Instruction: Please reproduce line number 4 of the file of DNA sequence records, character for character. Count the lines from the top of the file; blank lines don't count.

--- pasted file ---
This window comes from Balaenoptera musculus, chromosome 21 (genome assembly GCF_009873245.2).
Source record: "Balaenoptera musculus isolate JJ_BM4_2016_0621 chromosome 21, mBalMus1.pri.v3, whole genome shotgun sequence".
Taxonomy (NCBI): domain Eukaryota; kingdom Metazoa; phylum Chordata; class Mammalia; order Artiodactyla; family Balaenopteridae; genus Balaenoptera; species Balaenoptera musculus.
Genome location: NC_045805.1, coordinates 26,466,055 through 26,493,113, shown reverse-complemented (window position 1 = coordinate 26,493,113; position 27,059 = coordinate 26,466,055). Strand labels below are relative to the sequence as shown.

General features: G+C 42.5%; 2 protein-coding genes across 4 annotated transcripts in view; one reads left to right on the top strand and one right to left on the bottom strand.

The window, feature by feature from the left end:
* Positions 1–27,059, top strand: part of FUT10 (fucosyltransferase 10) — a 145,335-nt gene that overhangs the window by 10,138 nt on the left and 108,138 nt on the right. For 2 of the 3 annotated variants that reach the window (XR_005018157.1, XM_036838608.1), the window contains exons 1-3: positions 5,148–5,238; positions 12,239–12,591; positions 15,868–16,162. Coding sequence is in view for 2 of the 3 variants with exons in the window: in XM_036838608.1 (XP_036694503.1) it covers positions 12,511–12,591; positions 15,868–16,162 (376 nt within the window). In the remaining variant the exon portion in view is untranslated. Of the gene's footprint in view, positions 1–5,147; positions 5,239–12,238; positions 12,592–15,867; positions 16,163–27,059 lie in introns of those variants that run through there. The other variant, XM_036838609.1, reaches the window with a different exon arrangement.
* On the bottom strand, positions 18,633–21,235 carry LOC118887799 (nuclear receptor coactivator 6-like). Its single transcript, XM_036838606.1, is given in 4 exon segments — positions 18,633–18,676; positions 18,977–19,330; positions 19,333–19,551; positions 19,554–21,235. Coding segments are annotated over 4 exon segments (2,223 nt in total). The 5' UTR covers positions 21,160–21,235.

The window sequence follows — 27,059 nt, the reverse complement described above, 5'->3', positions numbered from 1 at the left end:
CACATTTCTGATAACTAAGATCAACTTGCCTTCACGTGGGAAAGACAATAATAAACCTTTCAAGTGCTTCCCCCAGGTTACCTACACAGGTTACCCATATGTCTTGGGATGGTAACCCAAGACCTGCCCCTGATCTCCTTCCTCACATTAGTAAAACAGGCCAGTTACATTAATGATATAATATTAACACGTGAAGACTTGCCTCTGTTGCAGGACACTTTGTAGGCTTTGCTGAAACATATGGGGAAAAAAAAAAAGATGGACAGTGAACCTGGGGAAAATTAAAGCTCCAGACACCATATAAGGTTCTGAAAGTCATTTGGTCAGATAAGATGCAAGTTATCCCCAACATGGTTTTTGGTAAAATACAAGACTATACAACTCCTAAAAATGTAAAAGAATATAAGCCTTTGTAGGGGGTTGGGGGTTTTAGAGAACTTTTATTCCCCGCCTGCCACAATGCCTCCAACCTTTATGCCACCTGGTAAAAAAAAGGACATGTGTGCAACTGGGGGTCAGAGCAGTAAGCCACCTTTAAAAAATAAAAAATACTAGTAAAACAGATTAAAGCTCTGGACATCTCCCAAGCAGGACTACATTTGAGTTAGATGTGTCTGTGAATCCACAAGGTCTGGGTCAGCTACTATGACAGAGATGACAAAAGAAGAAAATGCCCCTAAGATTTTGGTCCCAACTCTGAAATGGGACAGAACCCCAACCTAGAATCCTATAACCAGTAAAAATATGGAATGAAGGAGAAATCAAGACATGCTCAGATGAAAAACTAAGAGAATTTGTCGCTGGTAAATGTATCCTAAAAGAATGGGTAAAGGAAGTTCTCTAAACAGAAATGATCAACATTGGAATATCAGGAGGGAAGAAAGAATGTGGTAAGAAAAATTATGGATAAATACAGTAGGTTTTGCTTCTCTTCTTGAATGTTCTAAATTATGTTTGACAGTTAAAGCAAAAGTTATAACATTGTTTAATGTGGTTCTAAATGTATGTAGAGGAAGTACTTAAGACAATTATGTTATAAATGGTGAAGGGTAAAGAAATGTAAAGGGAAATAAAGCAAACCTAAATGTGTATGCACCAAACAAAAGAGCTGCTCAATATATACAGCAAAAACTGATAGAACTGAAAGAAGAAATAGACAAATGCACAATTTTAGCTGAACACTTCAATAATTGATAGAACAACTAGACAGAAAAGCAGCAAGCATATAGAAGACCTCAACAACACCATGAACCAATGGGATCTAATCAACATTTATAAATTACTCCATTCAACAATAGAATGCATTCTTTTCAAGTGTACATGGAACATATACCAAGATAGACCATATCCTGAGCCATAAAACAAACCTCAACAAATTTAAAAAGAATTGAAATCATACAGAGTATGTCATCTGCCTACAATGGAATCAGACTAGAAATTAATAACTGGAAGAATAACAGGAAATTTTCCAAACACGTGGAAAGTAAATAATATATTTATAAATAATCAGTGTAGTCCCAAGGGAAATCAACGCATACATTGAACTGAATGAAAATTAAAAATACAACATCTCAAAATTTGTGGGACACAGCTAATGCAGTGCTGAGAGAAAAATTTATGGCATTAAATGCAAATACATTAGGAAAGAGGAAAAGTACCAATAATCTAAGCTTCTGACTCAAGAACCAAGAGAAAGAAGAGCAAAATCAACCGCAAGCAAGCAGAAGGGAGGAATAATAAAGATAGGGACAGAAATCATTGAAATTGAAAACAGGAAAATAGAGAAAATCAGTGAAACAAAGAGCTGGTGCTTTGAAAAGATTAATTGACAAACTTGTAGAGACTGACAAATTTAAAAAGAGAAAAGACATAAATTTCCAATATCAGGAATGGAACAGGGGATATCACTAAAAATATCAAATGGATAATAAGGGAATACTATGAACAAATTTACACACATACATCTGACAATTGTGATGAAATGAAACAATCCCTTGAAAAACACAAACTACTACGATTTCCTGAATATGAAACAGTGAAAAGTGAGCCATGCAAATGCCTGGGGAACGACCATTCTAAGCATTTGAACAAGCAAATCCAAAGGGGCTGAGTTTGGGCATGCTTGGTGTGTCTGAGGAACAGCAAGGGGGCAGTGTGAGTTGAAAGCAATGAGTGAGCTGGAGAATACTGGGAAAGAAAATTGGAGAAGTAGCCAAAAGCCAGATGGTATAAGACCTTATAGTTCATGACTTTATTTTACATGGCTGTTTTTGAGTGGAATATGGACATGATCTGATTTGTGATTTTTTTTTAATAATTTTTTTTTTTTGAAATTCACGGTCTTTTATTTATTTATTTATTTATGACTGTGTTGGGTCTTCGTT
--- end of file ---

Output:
Genome location: NC_045805.1, coordinates 26,466,055 through 26,493,113, shown reverse-complemented (window position 1 = coordinate 26,493,113; position 27,059 = coordinate 26,466,055). Strand labels below are relative to the sequence as shown.